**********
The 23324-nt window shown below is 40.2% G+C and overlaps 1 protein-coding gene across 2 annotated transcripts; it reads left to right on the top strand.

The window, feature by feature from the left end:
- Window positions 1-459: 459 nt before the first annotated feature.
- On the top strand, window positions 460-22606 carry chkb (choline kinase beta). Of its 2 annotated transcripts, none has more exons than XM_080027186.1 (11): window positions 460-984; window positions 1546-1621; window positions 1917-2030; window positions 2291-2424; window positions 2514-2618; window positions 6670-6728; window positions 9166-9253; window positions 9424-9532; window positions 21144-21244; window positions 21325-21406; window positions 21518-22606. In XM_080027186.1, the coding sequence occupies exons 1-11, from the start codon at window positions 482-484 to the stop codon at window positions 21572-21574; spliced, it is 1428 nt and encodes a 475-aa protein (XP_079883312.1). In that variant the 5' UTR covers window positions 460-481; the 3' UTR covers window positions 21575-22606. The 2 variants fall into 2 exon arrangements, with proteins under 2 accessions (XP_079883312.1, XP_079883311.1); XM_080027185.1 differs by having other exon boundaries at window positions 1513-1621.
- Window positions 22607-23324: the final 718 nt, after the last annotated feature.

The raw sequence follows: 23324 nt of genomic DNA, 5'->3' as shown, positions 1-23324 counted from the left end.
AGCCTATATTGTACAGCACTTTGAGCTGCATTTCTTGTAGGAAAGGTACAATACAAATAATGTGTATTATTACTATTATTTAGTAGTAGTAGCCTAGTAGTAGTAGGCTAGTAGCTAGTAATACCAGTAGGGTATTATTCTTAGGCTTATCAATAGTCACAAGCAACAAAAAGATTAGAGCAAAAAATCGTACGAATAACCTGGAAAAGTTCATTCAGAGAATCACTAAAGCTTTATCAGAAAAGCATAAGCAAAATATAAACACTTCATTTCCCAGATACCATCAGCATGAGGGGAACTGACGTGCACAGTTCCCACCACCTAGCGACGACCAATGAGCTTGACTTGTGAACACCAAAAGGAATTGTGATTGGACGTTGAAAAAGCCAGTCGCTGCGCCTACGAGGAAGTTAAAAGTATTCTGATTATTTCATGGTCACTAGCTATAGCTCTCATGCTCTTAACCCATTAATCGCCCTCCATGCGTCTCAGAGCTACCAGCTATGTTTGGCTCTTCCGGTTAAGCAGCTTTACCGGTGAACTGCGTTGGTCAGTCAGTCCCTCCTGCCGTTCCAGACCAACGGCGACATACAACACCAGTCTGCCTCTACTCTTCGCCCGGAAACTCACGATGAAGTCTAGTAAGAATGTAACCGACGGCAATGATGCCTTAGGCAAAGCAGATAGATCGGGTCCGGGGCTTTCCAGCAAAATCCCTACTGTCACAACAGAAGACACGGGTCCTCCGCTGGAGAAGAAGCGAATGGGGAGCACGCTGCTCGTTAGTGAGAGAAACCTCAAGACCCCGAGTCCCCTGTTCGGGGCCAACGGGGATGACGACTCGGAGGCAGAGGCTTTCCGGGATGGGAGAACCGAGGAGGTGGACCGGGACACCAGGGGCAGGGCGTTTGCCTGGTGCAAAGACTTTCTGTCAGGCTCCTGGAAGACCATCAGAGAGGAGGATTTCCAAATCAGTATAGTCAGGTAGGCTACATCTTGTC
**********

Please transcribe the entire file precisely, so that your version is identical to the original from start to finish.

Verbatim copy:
The 23324-nt window shown below is 40.2% G+C and overlaps 1 protein-coding gene across 2 annotated transcripts; it reads left to right on the top strand.

The window, feature by feature from the left end:
- Window positions 1-459: 459 nt before the first annotated feature.
- On the top strand, window positions 460-22606 carry chkb (choline kinase beta). Of its 2 annotated transcripts, none has more exons than XM_080027186.1 (11): window positions 460-984; window positions 1546-1621; window positions 1917-2030; window positions 2291-2424; window positions 2514-2618; window positions 6670-6728; window positions 9166-9253; window positions 9424-9532; window positions 21144-21244; window positions 21325-21406; window positions 21518-22606. In XM_080027186.1, the coding sequence occupies exons 1-11, from the start codon at window positions 482-484 to the stop codon at window positions 21572-21574; spliced, it is 1428 nt and encodes a 475-aa protein (XP_079883312.1). In that variant the 5' UTR covers window positions 460-481; the 3' UTR covers window positions 21575-22606. The 2 variants fall into 2 exon arrangements, with proteins under 2 accessions (XP_079883312.1, XP_079883311.1); XM_080027185.1 differs by having other exon boundaries at window positions 1513-1621.
- Window positions 22607-23324: the final 718 nt, after the last annotated feature.

The raw sequence follows: 23324 nt of genomic DNA, 5'->3' as shown, positions 1-23324 counted from the left end.
AGCCTATATTGTACAGCACTTTGAGCTGCATTTCTTGTAGGAAAGGTACAATACAAATAATGTGTATTATTACTATTATTTAGTAGTAGTAGCCTAGTAGTAGTAGGCTAGTAGCTAGTAATACCAGTAGGGTATTATTCTTAGGCTTATCAATAGTCACAAGCAACAAAAAGATTAGAGCAAAAAATCGTACGAATAACCTGGAAAAGTTCATTCAGAGAATCACTAAAGCTTTATCAGAAAAGCATAAGCAAAATATAAACACTTCATTTCCCAGATACCATCAGCATGAGGGGAACTGACGTGCACAGTTCCCACCACCTAGCGACGACCAATGAGCTTGACTTGTGAACACCAAAAGGAATTGTGATTGGACGTTGAAAAAGCCAGTCGCTGCGCCTACGAGGAAGTTAAAAGTATTCTGATTATTTCATGGTCACTAGCTATAGCTCTCATGCTCTTAACCCATTAATCGCCCTCCATGCGTCTCAGAGCTACCAGCTATGTTTGGCTCTTCCGGTTAAGCAGCTTTACCGGTGAACTGCGTTGGTCAGTCAGTCCCTCCTGCCGTTCCAGACCAACGGCGACATACAACACCAGTCTGCCTCTACTCTTCGCCCGGAAACTCACGATGAAGTCTAGTAAGAATGTAACCGACGGCAATGATGCCTTAGGCAAAGCAGATAGATCGGGTCCGGGGCTTTCCAGCAAAATCCCTACTGTCACAACAGAAGACACGGGTCCTCCGCTGGAGAAGAAGCGAATGGGGAGCACGCTGCTCGTTAGTGAGAGAAACCTCAAGACCCCGAGTCCCCTGTTCGGGGCCAACGGGGATGACGACTCGGAGGCAGAGGCTTTCCGGGATGGGAGAACCGAGGAGGTGGACCGGGACACCAGGGGCAGGGCGTTTGCCTGGTGCAAAGACTTTCTGTCAGGCTCCTGGAAGACCATCAGAGAGGAGGATTTCCAAATCAGTATAGTCAGGTAGGCTACATCTTGTC